Tag Archives: Game Fishing

Ambition report 10th.September’18

Spring is usually a great time for fishing off Sydney. Out wide Tuna usually show up with Albacore and Yellowfin in the mix. Also on the offshore reefs the Kingies should be in residence. Around Browns Gemmies are still around with the occasional Blue Eye as well as Mako and Blue sharks ready to steal your hard won catch.

High Flying Mako Shark...
High Flying Mako…

 

 

 

 

 

Unfortunately so far this Spring the weather has been abysmal. Over the last few weeks while waiting for a break in the weather I noticed Long Liners working fifty to sixty miles out. I know that just because there are Long Liners in the area it doesn’t mean we as line fishermen can catch them but it does indicate there are fish in the area.

Yellowfin Tuna...
Yellowfin Tuna…

So Sunday was the first time in weeks I have been able to get out and anticipation was high. It was pretty lively going for the first few hours but as the day warmed the sea calmed right down. We had a jigging session on the 12 Mile but when the guys brought up a couple of Barracouta it was obviously time to move on.

Gemfish a Browns
Gemfish a Browns

Heading East we put the lines in on the shelf where there was some bird life, hoping for an early season Marlin.  The only marine life we did see were whales, lots of whales. In fact on our way home in the evening I had the closest encounter with whales I have ever had. If I had have been going any faster there would have been a collision.

I didn’t end up finding the tuna but the water looked good. There were areas where birds were obviously searching. We saw a couple of schools of Striped Tuna and bait fish. We found bait down deep as well as on the surface out around the thousand fathom line. It looked alive but alas not while we were there.

So here’s hoping…

Again as a reminder, I’ll am taking bookings for Port Stephens where I’ll be available from mid-January until mid-March.

Tight lines,
Ivan

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Ambition report 16th. August’18

I want to take this opportunity to say that I am taking bookings for the upcoming Port Stephens 2019 season. I will be available from mid-January until mid-March’19.

As most would know this year’s Marlin season at Port Stephens was the best in many years. Best of all was the fabulous run of Blue Marlin. In fact out on the Car Park all three species of Marlin were biting their heads off, a rarity in itself. Unfortunately there were lots of Whaler sharks amongst them.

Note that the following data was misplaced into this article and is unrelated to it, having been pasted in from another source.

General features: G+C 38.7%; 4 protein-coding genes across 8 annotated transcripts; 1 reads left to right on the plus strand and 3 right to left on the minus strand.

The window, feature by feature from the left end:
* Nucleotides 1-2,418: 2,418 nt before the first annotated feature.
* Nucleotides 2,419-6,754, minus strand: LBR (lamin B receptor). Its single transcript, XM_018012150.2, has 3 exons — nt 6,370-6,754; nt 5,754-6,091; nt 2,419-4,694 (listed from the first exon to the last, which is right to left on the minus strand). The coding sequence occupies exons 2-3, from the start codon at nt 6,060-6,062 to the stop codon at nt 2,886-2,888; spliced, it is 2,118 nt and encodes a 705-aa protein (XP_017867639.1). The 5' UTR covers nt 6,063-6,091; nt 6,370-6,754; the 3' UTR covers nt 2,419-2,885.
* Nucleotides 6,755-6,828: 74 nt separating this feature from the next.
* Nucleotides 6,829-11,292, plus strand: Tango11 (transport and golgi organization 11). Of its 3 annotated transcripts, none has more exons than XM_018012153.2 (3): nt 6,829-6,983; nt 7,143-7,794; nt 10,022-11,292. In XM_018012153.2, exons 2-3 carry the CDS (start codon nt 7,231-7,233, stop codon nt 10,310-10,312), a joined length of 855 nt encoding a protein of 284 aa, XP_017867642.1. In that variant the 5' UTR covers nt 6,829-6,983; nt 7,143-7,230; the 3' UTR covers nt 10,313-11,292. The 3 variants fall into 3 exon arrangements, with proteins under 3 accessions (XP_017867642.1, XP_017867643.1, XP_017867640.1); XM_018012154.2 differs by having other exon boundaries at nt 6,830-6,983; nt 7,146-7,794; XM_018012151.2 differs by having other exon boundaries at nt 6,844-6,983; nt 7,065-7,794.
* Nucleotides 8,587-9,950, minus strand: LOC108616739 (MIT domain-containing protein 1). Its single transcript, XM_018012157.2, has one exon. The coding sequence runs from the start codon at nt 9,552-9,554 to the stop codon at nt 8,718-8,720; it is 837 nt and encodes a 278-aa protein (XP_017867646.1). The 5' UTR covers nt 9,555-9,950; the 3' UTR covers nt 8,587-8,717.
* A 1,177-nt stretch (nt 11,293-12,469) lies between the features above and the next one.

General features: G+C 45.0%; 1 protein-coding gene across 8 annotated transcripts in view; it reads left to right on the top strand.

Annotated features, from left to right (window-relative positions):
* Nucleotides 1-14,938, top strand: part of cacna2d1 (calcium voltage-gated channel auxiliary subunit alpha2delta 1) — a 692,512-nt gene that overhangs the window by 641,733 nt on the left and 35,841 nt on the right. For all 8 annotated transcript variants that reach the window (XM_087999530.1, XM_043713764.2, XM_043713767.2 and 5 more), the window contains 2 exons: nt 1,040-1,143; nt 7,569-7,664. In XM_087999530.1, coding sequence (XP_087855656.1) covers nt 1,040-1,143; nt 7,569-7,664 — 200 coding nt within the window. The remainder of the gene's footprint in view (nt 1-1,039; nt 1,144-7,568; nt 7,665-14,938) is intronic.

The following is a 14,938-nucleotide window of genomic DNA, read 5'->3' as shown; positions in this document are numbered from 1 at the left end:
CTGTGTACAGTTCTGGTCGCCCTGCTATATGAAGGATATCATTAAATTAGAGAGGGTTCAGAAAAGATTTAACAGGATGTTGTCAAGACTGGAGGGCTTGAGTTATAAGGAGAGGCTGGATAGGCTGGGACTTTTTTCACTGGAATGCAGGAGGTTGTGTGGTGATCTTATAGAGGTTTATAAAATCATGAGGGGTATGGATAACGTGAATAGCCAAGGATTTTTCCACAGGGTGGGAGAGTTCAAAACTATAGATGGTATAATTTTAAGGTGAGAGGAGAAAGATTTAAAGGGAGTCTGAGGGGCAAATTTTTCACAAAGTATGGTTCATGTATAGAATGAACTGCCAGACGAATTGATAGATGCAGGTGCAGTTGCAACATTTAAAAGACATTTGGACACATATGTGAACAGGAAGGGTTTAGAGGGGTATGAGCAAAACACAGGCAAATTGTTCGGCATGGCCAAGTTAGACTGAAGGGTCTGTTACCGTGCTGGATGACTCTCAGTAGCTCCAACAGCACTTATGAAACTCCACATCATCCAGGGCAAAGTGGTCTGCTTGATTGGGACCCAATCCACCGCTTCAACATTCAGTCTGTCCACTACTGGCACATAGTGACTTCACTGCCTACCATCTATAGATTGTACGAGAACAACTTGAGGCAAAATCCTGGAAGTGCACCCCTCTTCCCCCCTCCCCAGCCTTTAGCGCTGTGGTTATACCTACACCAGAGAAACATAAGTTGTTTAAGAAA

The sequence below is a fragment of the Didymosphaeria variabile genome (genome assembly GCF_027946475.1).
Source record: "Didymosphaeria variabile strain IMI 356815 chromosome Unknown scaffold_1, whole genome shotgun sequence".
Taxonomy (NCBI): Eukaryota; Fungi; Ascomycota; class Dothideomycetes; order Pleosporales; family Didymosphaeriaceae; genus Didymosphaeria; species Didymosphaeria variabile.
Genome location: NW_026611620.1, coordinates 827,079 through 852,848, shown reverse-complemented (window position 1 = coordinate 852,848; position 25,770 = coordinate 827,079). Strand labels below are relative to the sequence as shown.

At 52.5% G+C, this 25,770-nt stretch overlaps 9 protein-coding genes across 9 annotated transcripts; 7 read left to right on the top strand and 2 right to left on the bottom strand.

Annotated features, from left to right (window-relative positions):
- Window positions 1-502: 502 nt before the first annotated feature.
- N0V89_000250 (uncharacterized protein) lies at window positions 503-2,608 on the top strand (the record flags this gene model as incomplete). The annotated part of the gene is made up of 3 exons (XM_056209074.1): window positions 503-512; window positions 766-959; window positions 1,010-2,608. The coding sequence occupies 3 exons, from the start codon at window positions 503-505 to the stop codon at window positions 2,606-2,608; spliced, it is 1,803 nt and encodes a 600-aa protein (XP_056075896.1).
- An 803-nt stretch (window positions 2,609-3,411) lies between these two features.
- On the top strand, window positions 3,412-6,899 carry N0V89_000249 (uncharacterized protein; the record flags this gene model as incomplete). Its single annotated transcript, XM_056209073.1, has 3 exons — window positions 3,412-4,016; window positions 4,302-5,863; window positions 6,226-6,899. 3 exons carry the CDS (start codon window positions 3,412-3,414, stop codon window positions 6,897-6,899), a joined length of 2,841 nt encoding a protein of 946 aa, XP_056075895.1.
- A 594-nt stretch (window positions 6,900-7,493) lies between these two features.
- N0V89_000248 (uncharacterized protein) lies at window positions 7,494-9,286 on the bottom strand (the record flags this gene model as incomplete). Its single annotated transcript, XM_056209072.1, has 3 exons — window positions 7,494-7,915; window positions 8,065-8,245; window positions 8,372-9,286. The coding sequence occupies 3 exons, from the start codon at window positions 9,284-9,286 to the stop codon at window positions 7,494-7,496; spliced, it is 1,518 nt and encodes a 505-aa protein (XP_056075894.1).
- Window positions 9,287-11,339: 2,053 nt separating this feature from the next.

Sadly I haven’t had much to write about these last few days. The weather has been disastrous for anyone who has wanted to go to sea.

Never the less  there are Long Liners working wide off Sydney. This would indicate there are Yellowfin or maybe even some late season Bluefin out there. There are reports of Bluefin off the South coast but then again the weather is keeping all but the professionals in the harbour.

Tight lines,
Ivan

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Ambition report 6th. August’18

It is Shark time off Sydney at present with Mako’s,  Blues and Whalers on the bite. On the  week-end  a  rare Thresher Shark was also caught and a couple of Whites were encountered.

A Beautiful Mako Shark...
A Beautiful Mako Shark…

 

 

 

Now that the Bluefin have moved on and the Yellowfin haven’t turned up Sharks have become the mainstay of game fishermen. These sharks are widespread, other than Blue sharks which are  rarely found inside the shelf all the others can be caught from close inshore out to as far as you want to go.

High Flying Mako Shark...
High Flying Mako…

Of all the available sharks Mako’s are the most spectacular. When hooked they make long, fast runs and they can jump. I have seen them reach up to at least four metres into the air; they are truly spectacular. Seeing a big Mako come out of the water rollover and come down head first is something not to be forgotten . Sadly as a result of these huge leaps more than a few unlucky anglers have ended up with a Mako in their boat.

A Mako Shark being tagged...
A Mako Shark being tagged…

One of the hot spots for Mako’s is Browns mountain where they congregate to feed on the Gemfish. Consequently because of the number of boats in close proximity also trying for the Gemmies and Blue Eye there is a real danger of having an uninvited guest drop in , literally.

As for the Yellowfin I’m still hearing of the occasional fish being caught but I guess it is just a waiting game.

In the meantime Kings are showing up on the inshore and offshore reefs but are being hit very hard by both professional and amateur fishermen. One has to wonder at how sustainable this resource is.

Tight lines,
Ivan

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Ambition report 30th. July’18

Winter and Spring are the time for Sydney’s TunaAlbacore, Yellowfin and Bluefin.  Though it looks like the Bluefin have passed there are enough reports of Yellowfin both North and South to be optimistic.

A Very Big Mako...
A Monster Mako checking us out…

Sadly we are in post Bluefin season though I’m sure we all hope they’ll return. It amazes me how they just disappear, here one day in numbers gone the next.  Interestingly this year there were some good sized Yellowfin amongst the Bluefin.

In this post Bluefin time fortunately for us there are other options. We can concentrate on Kingfish, Blue Eye, Gemfish and Mako sharks as well as hope the Yellowfin turn up.